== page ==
So I beg to differ with Mr. Kerry when he says “I ask you to judge me by my record”. He really doesn’t want that at all. He wants you to judge him on the facade he’s erected, the platitudes and vague plans he’s put out there and to vote for him because he isn’t George Bush.
A very good article by McQ.
Thursday, July 29, 2004
Remember how the Communist Party would airbrush out of pictures members who had fallen out of favor? Looks like the Democrats are upgrading that technology for the digital era. James Taranto notes it in his Best of the Web Today column, quoting a Wall Street Journal article.
Is John Kerry part of the vast right-wing conspiracy? To hear Joe Wilson talk, you might think so. The Kerry campaign had been touting the Niger-Iraq "whistleblower" as a foreign-policy adviser--but that changed after both the Senate Intelligence Committee and a British report discredited Mr. Wilson's claims about his wife's role in sending him to Niger and about what he found there.
Bryan Preston, writer of one of my favorite blogs, Junkyard Blog, scores a column at TechCentralStation, one of many to come, it sounds like. Kudos, dude!
Here's the teaser:
It is playing a key role in curbing and caging North Korean dictator Kim Jong-Il. It played a key role in disarming Libya, discovering and rolling up the Pakistani A.Q. Khan nuclear smuggling network, and has become a framework for international military and police exercises organized by the United States. Its membership includes most of the world's largest economic powers, most of the world's largest military powers, and most of the most influential states on earth. The United States, Japan, the United Kingdom, Russia, the Netherlands, France, Australia and Germany are among its 15 member states, and it is one of the pillars of the Bush administration's strategy to both win the war on terrorism and halt the proliferation of weapons of mass destruction. As an organization set up to perform a mission that the United Nations and the International Atomic Energy Agency have jointly failed, halting the spread of nuclear weapons, it has the potential of becoming an alternative to the UN itself in coming decades. Notably, all of its members to date are democracies.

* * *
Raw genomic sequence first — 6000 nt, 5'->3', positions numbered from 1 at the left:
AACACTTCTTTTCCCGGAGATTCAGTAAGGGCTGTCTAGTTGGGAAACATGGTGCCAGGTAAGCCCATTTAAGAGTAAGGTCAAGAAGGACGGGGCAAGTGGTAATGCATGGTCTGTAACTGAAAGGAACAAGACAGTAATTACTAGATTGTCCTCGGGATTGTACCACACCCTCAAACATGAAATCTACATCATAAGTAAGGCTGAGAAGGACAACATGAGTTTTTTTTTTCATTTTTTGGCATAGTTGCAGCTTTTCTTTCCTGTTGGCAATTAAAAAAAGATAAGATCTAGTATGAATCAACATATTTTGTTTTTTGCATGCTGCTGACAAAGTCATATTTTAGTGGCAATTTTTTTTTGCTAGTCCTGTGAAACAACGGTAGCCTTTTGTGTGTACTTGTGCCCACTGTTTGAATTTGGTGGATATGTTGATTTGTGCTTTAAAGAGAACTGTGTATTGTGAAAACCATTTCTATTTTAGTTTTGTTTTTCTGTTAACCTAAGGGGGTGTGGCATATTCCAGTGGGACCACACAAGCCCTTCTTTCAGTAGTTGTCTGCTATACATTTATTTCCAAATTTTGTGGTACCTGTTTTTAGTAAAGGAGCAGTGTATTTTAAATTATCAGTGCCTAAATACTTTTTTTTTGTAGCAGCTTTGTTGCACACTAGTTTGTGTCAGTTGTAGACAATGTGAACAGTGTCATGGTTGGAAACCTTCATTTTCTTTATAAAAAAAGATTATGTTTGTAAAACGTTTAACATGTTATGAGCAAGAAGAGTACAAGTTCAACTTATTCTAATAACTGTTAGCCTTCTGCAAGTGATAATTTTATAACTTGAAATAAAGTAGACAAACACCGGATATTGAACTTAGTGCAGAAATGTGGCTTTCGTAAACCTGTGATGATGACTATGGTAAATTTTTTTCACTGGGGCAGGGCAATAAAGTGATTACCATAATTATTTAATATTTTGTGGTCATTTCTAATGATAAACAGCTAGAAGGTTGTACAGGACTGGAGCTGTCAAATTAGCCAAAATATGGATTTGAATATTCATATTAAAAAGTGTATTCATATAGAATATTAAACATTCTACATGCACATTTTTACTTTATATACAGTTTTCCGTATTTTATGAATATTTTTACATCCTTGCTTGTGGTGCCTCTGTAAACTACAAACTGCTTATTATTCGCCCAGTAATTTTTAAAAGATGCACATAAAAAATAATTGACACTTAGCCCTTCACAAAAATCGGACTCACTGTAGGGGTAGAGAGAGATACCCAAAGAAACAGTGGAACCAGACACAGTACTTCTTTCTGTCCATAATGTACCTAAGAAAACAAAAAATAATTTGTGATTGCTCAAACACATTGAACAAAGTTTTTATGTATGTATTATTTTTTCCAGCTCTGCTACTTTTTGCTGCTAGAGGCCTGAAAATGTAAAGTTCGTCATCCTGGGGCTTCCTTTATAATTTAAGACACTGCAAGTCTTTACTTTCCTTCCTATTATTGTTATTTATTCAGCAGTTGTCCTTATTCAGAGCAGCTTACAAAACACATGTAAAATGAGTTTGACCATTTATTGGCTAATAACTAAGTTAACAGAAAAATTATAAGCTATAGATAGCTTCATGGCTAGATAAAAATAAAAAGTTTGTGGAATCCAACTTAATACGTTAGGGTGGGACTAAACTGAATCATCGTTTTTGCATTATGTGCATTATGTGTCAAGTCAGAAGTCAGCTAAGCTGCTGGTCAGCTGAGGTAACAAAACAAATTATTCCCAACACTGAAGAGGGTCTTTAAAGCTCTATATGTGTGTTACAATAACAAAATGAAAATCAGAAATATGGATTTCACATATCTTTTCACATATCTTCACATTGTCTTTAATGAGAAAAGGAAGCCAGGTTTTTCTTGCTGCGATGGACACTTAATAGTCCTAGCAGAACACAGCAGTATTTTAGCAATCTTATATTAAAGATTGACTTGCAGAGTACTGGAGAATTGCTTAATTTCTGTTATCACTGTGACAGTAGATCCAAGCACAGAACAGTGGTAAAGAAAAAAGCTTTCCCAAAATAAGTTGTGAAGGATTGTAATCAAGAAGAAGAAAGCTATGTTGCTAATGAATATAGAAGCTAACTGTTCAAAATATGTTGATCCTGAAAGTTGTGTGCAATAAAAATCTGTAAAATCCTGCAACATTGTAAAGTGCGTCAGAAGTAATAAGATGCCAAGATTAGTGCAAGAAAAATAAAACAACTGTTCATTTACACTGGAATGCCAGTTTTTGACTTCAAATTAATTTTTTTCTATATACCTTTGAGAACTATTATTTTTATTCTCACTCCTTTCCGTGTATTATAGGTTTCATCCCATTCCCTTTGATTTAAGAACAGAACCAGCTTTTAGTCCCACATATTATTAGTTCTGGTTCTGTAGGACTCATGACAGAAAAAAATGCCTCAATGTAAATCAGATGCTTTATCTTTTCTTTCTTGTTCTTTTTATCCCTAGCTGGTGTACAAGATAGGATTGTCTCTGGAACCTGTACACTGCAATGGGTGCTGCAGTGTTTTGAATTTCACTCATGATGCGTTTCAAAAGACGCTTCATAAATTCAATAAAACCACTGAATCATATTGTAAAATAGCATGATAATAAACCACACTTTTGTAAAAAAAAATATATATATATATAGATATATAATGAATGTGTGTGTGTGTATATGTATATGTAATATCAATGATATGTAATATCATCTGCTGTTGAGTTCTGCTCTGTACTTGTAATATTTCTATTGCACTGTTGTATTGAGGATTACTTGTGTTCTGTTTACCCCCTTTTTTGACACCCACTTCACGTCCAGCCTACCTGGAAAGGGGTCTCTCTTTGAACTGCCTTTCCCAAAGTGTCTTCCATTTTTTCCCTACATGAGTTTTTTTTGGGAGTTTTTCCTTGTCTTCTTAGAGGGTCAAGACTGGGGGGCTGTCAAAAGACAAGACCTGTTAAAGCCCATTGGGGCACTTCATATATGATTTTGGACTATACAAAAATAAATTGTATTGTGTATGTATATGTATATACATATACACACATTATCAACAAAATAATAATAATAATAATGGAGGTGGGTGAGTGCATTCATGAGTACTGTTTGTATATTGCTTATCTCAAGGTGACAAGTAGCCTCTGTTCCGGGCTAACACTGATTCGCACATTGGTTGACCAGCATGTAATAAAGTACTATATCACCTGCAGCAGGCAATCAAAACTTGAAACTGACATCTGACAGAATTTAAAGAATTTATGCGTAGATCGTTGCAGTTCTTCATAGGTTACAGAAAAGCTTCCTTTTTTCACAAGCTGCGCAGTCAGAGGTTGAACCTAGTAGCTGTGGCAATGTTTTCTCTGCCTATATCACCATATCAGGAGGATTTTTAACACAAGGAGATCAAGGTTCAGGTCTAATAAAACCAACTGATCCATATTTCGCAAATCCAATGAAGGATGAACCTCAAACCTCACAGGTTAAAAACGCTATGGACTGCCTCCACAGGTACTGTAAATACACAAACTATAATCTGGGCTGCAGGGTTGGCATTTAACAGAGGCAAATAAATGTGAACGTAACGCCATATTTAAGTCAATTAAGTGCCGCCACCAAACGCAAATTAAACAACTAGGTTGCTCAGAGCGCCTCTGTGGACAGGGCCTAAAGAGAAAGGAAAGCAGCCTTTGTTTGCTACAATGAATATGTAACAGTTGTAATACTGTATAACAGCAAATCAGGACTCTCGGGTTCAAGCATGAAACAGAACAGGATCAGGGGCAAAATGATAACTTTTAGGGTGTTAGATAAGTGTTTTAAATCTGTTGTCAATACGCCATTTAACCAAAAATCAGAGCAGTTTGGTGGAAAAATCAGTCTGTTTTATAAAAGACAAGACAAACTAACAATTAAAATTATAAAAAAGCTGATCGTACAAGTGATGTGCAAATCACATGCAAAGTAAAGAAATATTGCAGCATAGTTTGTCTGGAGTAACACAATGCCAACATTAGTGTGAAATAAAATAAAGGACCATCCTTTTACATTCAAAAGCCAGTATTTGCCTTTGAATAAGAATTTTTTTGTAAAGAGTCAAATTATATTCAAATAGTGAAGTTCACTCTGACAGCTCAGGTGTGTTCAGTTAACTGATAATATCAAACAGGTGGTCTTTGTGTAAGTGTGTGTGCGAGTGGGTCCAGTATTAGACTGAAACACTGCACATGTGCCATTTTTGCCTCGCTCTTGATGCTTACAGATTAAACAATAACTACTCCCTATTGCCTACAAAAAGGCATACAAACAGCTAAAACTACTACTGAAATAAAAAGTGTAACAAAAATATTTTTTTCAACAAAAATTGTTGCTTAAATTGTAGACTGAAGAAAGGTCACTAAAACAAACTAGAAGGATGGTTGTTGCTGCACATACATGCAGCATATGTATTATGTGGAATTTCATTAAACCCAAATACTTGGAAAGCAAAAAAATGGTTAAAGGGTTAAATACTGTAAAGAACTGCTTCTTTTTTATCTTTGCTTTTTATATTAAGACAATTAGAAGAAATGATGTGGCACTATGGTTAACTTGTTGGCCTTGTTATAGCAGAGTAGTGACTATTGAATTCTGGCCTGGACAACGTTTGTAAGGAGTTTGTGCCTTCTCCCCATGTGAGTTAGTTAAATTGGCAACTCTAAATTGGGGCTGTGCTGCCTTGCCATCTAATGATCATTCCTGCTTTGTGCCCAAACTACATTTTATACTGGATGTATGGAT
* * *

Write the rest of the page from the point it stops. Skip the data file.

In his speech to the Democratic National Convention last night, John Edwards told the hypothetical story of a woman, sitting at her kitchen table, unable to make ends meet while her husband was away in Iraq.
She thinks she's alone. But tonight in this hall and in your homes -- you know what? She's got a lot of friends. We want her to know that we hear her. And it's time to bring opportunity and an equal chance to her door.
The typical Democrat translation of that is, we need bigger government to help her. But is that the best way to do it? What about private charities; don't they do a better job? And if all those folks in the hall are her friends, what have they done for her lately? Are they more likely to help out than, say, Republicans?
The answers to these questions can be found in this installment of "Considerettes Radio". Bill Bennett and I discuss the difference between the Democrats' and the Republicans' definition of "compassion".
"Considerettes Radio" on Bill Bennett's Morning in America (WGKA, Atlanta, GA) 7/29/2004 7:50am EST (434K)
Wednesday, July 28, 2004
Dean Esmay is asking conservatives to take a pledge that if Kerry becomes President to support him if/when he does the right thing on any issue. Will partisanship stop at the water's edge?
Just for starters, does anyone remember how much support Bill Clinton got from Republicans when he supported NAFTA? Boatloads! Frankly, I don't think conservatives (in general) are so blatantly partisan that they'll throw bombs on a president from the opposition when he's doing something we agree with. Said another way, conservatives are harder on Republicans than liberals are on Democrats. Liberals need to consider this pledge, under a 2nd Bush term. Wonder how that would go over.
Bryan Preston over at JunkYard Blog takes on Michael Moore's declaration that those on the right are "hate-triots".
You mean like the folks who had a "Hate Bush" rally? Or guys selling T-shirts that say "Love America, Hate Bush"? Or a guy from Massachusetts who says he hates Kerry but "we hate Bush even more"? Or this avid Michael Moore fan who, after watching his movie, proclaimed, ''I hate Bush and I don't want him reelected."
Are those the people he's talking about? (Ironic, that last one, eh?)
Happy Fun Pundit, the first entry ever placed on my blogroll, is finally back!
Swamphopper over at the Rough Woodsman is going on the record for 2004 electoral predictions.
Reagan v Reagan.